Saturday, April 4, 2015

Scrap of paper

While sorting some items in an old box from the attic yesterday, a small scrap of paper floated out onto the floor.  Oh!  A rush of memories came to mind. Wonderful memories of a special gift.

On that tiny rectangle of aging paper, in my sister's careful penmanship, are these words:

To Sandy

in view of 
summer nostalgia
winter storms


No date. No other clues, but I recognize it instantly, and recall sitting in the living room of our home at 121 Nichols Street, Danvers, that Christmas morning opening a large present. Inside the box was a huge furry thing, which turned out to be a vintage raccoon coat. And that little note with it was perfect, honoring my nostalgia for the baby 'coons I had rescued and raised in past summers.

The raccoon coat was heavy and warm. The fur on the outside was of variegated colors of brown, tan and black, arranged in broad vertical stripes – much broader than you would see on a live raccoon. Inside, under the cloth lining, I was able to see that the coat had been constructed out of many, many small pieces, often just half an inch wide, oriented to bring similar colors together into wide color bands. I realized that much labor had been invested in the creation of this thick, handsome coat.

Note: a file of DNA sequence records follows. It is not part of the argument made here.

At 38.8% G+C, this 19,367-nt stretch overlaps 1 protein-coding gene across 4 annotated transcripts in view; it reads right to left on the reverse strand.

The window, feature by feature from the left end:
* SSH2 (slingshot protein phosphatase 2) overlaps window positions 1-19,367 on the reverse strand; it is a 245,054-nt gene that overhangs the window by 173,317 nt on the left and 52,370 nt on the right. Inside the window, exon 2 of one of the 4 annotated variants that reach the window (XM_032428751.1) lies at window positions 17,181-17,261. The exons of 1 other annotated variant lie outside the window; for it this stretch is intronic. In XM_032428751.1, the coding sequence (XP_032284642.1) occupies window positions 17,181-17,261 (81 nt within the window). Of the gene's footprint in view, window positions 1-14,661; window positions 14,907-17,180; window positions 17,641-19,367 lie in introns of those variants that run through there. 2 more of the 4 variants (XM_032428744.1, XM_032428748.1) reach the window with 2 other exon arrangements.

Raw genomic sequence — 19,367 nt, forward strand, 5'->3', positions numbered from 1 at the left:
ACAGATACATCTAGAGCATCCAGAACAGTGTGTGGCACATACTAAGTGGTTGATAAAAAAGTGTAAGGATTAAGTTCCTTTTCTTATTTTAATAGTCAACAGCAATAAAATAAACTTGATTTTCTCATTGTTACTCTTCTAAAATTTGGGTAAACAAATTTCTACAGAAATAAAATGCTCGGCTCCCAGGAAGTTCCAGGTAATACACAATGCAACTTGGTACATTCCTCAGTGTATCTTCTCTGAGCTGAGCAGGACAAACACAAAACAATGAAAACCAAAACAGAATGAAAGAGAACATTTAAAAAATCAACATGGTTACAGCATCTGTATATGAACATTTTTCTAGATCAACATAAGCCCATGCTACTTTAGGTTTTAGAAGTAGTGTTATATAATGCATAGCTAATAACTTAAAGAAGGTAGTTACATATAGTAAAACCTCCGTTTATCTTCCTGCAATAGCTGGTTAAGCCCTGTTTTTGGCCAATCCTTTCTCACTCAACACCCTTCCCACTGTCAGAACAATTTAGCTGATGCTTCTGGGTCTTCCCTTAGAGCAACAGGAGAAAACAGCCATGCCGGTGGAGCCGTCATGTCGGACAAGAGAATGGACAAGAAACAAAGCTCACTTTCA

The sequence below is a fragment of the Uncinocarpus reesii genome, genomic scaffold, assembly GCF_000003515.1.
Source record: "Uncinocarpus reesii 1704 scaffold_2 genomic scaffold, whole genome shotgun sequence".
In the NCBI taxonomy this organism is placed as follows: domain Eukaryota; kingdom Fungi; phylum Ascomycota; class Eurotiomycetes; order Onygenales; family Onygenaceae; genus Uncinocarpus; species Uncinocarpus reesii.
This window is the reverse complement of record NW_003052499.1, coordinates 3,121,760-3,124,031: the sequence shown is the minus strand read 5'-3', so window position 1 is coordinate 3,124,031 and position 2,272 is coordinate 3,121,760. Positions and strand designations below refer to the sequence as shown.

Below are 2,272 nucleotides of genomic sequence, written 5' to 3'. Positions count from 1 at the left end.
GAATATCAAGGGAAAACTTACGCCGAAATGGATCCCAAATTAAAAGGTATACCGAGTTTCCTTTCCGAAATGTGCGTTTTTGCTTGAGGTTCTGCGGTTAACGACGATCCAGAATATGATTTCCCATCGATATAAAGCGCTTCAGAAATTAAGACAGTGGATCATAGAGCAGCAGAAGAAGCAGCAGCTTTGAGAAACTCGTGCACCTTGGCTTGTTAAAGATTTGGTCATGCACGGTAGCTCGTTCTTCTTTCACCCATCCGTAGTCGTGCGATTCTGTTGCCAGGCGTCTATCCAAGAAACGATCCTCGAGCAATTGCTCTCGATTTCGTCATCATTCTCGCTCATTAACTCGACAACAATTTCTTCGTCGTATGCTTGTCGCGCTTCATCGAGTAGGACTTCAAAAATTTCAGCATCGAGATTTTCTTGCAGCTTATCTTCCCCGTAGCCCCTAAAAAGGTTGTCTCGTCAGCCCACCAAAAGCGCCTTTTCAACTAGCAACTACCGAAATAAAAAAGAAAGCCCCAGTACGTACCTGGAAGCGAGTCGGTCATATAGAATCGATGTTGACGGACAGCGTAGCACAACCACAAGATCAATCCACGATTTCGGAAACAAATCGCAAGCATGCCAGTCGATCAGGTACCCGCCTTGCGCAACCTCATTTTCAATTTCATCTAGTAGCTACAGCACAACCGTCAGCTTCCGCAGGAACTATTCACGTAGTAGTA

The coat was well-worn, no doubt acquired from a local thrift shop. My frugal family had a long history of shopping for bargains at thrift shops, so I was accustomed to wearing second-hand clothes. I also knew that my sister did not have much money, so this was a very reasonable gift. She hadn't killed any raccoons to create it; she was rescuing an old coat and bringing it to me for a new life.

I was delighted. I wore that raccoon coat for years and years. When I was in graduate school in New York City, that heavy leather coat was just the thing to shelter me from the strong winter winds that whipped along the city streets. Riding subways and reaching high for an overhead strap or bar, I sometimes heard stitches snap or bits of the leather tear. Occasionally I attempted, with needle and thick thread, to repair the damage, but it was tough to sew through the old dry leather. The coat gradually deteriorated, but I continued to love it well past its prime.  My mother-in-law refrained from direct criticism, but gave me a new fashionable coat one Christmas, and another coat another year.  I think those were supposed to be hints. But, except for a few real "dressy" occasions, I continued to wear my old raccoon coat that carried such good memories of my sister and of summers with raccoons.

For photos and stories of my pet raccoons,
see previous blog entries:

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